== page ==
We are naturally social creatures and biologically wired to socially connect with others. Nobody likes being lonely….even those who may struggle with socially connecting with others. We know that there are mental and physical health consequences of feeling lonely like poor sleep, low mood, low self-esteem, higher stress levels, as well as negatively affecting our immune and cardiovascular systems [1, 2]. The consequences can be different for everybody, and some people may not appear as negatively affected by their level of connectedness (we all have different needs and expectations).
Whilst social connection is important, we all also have times where solitude and physical isolation is what we need…but there is a difference to being physically alone and feeling lonely.
There are all sorts of reasons and risks for loneliness. Whether it is children leaving the family home, divorce, bereavement, bullying, relationships breaking up, moving school or town or country, we need to try and reduce loneliness. Each of us can help improve social connectedness by letting people know we are there for them and that they matter to us. And, if you are worried about their wellbeing and/or safety, help them find some help.
So, let’s get connected! But how do we do this?
- Call friend that you haven’t seen or spoken to for a while
- Arrange a face to face visit with someone rather than just texting them
- If you notice a friend who is starting to respond less and decline invites for social events, go visit them and ask them how they are doing. Tell them you care!
- Send your grandparents or other older adults a postcard…they’ll be super stoked to hear from you
- Do some volunteer work
- Give a former co-worker a call and meet up
- Bring back and take part in family traditions…if your family do not have any, start one!
- Make a cake, bake cookies, pick fruit from your fruit trees, pick a lettuce out of your vege garden and give it to your neighbour
- Smile and say hello to a stranger…your brilliant smile just might make their day!
- Ask your shop keeper how their day is going and listen to their response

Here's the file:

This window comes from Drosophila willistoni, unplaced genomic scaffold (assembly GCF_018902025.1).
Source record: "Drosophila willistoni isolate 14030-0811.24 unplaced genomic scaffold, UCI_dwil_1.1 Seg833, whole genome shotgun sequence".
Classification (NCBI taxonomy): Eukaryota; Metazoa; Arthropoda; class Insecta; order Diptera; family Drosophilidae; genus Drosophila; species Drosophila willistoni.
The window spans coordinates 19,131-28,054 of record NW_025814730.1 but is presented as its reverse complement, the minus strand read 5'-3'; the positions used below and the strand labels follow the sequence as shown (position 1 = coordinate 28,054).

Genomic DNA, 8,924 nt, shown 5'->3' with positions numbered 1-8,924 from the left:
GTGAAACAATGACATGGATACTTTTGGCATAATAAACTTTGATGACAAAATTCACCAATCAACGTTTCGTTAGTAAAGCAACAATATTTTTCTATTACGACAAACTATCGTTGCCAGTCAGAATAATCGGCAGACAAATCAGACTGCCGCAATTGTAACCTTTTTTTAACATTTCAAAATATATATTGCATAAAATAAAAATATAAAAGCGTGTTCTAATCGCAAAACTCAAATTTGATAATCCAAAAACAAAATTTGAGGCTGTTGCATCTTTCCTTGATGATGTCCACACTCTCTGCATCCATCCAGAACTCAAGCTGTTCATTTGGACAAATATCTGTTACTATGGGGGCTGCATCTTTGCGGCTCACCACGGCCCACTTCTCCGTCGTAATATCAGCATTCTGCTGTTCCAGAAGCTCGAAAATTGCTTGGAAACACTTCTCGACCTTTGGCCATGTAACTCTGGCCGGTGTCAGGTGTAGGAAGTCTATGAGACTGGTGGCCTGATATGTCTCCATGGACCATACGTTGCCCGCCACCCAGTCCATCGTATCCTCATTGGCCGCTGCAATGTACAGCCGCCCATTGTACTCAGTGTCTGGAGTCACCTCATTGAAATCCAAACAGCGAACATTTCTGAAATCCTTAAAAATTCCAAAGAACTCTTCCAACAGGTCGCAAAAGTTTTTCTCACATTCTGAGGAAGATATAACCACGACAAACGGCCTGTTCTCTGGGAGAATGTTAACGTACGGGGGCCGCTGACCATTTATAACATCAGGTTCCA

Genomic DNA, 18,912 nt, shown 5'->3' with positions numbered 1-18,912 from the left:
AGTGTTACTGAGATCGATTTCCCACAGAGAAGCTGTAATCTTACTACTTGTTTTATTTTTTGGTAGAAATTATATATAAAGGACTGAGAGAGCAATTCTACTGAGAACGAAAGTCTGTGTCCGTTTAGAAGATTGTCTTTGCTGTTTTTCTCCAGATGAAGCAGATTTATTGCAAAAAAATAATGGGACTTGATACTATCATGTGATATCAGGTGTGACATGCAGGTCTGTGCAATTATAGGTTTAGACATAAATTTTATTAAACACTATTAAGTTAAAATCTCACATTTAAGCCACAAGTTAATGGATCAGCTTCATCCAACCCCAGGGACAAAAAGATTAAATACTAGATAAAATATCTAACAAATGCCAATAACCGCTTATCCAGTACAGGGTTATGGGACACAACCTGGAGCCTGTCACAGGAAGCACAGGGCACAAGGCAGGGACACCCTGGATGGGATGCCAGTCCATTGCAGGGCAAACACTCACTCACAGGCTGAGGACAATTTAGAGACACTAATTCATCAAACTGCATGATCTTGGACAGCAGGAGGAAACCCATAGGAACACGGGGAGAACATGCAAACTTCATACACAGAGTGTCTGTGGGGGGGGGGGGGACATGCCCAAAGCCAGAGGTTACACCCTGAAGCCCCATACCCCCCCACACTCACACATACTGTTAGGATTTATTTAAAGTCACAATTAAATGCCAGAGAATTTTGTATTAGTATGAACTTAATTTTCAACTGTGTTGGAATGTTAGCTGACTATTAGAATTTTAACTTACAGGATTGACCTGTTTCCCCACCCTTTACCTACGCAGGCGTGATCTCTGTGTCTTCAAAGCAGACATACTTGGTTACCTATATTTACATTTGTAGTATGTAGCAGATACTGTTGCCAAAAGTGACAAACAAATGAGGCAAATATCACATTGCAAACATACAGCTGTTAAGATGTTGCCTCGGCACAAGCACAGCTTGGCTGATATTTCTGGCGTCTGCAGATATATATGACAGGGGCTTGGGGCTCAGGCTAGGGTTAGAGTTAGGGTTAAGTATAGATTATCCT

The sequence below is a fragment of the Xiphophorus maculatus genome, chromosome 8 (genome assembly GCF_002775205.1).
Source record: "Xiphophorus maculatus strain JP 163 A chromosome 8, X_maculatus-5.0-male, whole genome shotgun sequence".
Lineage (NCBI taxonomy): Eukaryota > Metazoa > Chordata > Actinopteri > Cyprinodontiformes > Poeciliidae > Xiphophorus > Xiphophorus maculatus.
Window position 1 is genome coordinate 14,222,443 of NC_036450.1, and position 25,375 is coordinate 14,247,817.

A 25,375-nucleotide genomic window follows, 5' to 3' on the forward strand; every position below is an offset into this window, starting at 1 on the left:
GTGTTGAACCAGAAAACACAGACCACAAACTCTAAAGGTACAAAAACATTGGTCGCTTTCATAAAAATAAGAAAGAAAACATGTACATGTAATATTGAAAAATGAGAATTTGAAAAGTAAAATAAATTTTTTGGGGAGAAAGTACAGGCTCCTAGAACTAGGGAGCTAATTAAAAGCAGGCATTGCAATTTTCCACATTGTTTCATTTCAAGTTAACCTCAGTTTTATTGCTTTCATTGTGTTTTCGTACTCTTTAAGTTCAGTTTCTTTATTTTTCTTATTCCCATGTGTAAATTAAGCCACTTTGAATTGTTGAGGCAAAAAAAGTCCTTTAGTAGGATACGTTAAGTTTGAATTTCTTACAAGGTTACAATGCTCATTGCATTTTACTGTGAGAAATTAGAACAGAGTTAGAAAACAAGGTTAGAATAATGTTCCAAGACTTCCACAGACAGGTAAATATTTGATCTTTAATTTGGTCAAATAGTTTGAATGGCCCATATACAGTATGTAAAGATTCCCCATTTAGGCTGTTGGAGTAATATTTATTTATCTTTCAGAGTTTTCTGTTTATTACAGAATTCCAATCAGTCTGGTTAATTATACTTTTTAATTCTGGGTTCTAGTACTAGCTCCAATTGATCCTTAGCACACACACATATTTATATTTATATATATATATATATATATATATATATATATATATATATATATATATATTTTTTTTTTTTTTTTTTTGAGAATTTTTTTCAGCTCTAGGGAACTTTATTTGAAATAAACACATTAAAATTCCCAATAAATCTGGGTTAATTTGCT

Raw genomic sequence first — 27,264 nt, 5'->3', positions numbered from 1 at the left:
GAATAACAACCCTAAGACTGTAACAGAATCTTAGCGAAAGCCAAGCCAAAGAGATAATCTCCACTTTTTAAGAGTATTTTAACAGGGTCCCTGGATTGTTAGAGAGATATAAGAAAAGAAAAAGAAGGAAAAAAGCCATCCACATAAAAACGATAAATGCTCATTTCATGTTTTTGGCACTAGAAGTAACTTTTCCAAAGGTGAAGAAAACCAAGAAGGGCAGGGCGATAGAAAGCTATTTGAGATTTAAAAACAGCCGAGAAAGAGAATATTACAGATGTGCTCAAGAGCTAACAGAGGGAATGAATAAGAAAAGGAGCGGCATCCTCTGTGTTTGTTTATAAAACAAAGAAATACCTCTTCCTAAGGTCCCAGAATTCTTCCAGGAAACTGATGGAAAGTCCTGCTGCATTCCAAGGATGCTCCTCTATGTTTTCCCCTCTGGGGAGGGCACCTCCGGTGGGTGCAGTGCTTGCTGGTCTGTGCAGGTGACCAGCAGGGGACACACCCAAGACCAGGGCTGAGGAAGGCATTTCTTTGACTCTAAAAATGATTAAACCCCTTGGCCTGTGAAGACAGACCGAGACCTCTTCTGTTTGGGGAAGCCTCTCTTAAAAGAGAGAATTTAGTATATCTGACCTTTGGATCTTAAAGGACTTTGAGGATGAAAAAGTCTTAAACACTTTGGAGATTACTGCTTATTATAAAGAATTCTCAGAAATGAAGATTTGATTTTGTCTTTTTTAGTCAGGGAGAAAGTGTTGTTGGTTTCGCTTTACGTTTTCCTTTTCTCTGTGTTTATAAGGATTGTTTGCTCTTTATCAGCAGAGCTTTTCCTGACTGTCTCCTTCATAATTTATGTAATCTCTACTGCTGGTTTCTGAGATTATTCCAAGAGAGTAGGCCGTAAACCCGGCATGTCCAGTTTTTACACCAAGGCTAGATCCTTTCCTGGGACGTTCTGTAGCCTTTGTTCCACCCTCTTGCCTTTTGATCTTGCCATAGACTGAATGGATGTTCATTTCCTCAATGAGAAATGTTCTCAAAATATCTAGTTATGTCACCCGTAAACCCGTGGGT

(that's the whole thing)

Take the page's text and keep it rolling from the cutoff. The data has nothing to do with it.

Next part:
- Let people know they matter to you
What if it is me who is lonely? What can I do about it?
- Volunteer work can help reduce loneliness as we tend to feel better about ourselves when we help others, and it also helps us start to build our own social networks
- Let someone you trust know how you are feeling (a teacher, family member or friend)
- Try ringing one of the helplines. Sometimes it is easier to start the conversation with someone who doesn’t know you (see below for the numbers)
- Join an interest group
- Check out ‘5 ways to wellbeing’ (https://www.mentalhealth.org.nz/home/ways-to-wellbeing/) on the mental health foundation website
Check out these websites for more cool ideas around connecting with others!
Or these helplines for someone to talk to
Depression Helpline - 0800 111 757
Anxiety Line - 0800 ANXIETY (2694 389)
Lifeline – 0800 543 354 or (09) 5222 999 within Auckland
Suicide Crisis Helpline – 0508 828 865 (0508 TAUTOKO)
Healthline – 0800 611 116
Samaritans – 0800 726 666
- Hawton, A., Green, C., Dickens, A. P., Richards, S. H., Taylor, R. S., Edwards, R., ... & Campbell, J. L. (2011). The impact of social isolation on the health status and health-related quality of life of older people. Quality of Life Research, 20(1), 57-67. https://link.springer.com/article/10.1007/s11136-010-9717-2
- House, J. S. (2001). Social isolation kills, but how and why?. Psychosomatic medicine, 63(2), 273-274. https://journals.lww.com/psychosomaticmedicine/Citation/2001/03000/Social_Isolation_Kills,_But_How_and_Why_.11.aspx
- Lauren Gaffaney
Clinical Advisor for Towards Wellbeing